Monday, May 31, 2004

Mobile Wi-Fi Hotspots Offer Unusual Opportunities

Mobile Wi-Fi Hotspots Offer Unusual Opportunities

RKD recently forwarded a link to MagicBike, "a mobile WiFi (wireless Internet) hotspot that gives free Internet connectivity wherever its ridden or parked." This idea is reminiscent of a 2002 project by the Media Lab at MIT to provide Internet access to remote locations in rural India via roaming buses that offered Internet services using store-and-forward architecture.

Initially dubbed PostNet, and later renamed DarkNet:

The network spontaneously reorganizes itself as more devices are added or removed from it. Each device has an antenna for radio frequency communication, allowing it to be detected by the network. When a node or a device goes off line, the network is able to detect and reroute a request. If, for example, one is accessing a stock service hosted on one’s intranet through an intermediate device located elsewhere and that device loses its connection or logs off, the network will be able to reroute any request through a different device.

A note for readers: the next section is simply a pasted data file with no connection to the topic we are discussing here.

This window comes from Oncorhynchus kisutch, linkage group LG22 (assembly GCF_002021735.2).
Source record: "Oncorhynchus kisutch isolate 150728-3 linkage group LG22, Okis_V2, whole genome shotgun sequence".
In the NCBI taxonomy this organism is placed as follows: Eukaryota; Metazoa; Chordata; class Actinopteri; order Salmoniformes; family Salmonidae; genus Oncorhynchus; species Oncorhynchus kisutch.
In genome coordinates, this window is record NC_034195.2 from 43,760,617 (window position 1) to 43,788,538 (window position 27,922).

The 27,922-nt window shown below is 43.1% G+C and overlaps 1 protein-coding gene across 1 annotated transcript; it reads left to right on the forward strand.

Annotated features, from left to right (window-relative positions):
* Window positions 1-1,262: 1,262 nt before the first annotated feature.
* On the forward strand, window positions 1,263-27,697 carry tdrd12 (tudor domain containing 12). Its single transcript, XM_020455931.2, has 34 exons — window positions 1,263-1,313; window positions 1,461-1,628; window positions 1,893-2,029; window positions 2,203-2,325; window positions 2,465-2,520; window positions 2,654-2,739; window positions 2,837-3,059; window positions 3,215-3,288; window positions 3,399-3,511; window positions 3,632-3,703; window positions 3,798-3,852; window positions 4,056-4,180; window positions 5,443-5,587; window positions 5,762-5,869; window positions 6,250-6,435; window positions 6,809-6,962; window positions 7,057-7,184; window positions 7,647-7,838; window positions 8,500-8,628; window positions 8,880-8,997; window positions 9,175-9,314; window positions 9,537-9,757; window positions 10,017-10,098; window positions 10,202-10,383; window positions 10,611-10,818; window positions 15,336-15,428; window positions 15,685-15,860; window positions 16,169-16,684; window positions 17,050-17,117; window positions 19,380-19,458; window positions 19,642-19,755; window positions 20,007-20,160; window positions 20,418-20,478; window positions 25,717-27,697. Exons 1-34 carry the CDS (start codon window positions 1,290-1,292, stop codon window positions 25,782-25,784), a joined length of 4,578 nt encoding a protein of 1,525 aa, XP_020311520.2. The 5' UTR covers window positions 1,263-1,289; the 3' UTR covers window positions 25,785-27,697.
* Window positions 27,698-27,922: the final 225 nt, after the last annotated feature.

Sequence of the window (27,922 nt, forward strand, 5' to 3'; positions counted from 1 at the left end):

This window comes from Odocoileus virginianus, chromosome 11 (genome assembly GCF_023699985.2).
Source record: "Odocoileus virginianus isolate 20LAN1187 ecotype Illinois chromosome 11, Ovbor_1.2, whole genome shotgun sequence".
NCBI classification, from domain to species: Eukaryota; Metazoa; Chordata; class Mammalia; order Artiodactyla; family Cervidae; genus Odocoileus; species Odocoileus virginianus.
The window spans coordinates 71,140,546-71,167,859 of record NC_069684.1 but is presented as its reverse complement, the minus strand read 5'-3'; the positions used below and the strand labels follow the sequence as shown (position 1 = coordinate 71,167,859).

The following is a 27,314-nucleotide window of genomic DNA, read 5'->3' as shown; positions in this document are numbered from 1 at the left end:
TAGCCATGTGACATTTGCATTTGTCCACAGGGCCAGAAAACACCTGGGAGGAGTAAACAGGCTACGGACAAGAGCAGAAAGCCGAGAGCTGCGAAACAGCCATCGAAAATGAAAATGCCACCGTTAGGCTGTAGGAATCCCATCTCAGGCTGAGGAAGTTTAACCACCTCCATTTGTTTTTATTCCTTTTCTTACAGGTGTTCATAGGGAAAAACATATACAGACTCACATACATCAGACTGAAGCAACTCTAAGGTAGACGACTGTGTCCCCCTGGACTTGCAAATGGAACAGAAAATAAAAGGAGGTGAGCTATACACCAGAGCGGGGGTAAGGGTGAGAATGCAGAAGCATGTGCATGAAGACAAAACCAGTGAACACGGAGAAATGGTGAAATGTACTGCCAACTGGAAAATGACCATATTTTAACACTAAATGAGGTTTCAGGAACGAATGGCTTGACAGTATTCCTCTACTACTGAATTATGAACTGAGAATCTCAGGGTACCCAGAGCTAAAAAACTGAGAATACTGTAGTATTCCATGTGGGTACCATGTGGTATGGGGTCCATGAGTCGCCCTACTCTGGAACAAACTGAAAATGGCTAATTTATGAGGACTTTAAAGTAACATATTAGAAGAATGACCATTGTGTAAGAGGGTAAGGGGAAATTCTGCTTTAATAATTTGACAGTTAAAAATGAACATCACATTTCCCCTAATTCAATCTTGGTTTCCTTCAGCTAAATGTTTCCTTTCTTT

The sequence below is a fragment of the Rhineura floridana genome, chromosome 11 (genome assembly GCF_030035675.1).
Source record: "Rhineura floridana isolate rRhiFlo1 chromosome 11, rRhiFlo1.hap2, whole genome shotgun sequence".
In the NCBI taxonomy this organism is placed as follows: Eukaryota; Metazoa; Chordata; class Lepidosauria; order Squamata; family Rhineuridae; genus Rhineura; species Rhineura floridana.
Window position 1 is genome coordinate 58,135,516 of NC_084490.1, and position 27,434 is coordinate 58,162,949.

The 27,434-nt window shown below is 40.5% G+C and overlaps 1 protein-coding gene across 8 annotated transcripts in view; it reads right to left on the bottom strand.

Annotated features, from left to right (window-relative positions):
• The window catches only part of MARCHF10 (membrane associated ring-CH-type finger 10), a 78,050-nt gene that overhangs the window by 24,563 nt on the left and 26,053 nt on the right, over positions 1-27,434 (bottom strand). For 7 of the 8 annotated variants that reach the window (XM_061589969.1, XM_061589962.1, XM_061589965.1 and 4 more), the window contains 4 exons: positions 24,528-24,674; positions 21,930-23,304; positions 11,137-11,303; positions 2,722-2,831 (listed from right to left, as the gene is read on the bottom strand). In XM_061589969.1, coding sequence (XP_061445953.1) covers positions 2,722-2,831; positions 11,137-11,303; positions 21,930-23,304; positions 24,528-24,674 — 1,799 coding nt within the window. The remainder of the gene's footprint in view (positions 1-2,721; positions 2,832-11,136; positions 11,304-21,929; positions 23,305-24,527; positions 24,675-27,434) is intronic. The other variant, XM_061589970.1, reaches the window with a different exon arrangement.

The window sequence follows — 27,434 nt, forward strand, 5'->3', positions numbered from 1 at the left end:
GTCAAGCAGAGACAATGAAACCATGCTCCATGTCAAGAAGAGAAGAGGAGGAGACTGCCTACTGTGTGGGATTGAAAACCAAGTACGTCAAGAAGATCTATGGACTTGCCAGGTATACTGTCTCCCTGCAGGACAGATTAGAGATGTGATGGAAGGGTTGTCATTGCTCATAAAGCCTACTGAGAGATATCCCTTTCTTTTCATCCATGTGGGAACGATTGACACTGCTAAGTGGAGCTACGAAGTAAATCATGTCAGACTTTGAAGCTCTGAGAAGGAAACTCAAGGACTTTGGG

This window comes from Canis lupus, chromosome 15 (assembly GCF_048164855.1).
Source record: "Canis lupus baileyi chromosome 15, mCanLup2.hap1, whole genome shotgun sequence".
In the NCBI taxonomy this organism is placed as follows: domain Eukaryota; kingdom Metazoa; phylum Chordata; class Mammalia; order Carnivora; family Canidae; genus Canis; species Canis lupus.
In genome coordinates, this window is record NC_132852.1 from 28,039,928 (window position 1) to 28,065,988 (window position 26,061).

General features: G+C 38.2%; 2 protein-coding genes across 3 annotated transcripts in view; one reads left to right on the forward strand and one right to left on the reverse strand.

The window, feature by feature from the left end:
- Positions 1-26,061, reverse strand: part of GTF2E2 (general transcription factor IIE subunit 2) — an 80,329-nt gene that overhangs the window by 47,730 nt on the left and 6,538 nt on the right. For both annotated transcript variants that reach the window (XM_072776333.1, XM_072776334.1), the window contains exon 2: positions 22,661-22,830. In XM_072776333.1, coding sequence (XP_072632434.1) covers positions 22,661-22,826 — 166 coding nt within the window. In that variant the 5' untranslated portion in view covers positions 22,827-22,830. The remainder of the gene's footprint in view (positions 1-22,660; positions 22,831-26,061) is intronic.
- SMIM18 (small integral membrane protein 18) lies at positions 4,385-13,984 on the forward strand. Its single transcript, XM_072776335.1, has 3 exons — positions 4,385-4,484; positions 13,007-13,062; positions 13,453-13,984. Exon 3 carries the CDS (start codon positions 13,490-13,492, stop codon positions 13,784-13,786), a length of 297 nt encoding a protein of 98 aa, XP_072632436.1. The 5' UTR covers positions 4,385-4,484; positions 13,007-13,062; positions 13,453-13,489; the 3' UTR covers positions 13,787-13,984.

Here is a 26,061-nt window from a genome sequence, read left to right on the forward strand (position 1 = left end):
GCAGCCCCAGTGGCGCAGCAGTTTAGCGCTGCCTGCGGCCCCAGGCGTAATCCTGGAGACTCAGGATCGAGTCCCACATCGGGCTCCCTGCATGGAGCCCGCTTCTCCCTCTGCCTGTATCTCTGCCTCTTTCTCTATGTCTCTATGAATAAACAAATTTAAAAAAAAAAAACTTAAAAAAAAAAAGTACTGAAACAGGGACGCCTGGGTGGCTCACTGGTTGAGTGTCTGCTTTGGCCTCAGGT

As far as I know, the PostNet/DarkNet project is still active, though probably under a new name.

The potential of mobile Wi-Fi hotspots to offer Internet connectivity to remote places is impressive. Consider the Wi-Fi access point that, according to a BBC News article, yak farmers in the mountains of Nepal use to keep in touch with their families. Mobile hotspots could significantly expand the reach of this antenna, whether they were implemented as buses, bicycles, or even yaks.


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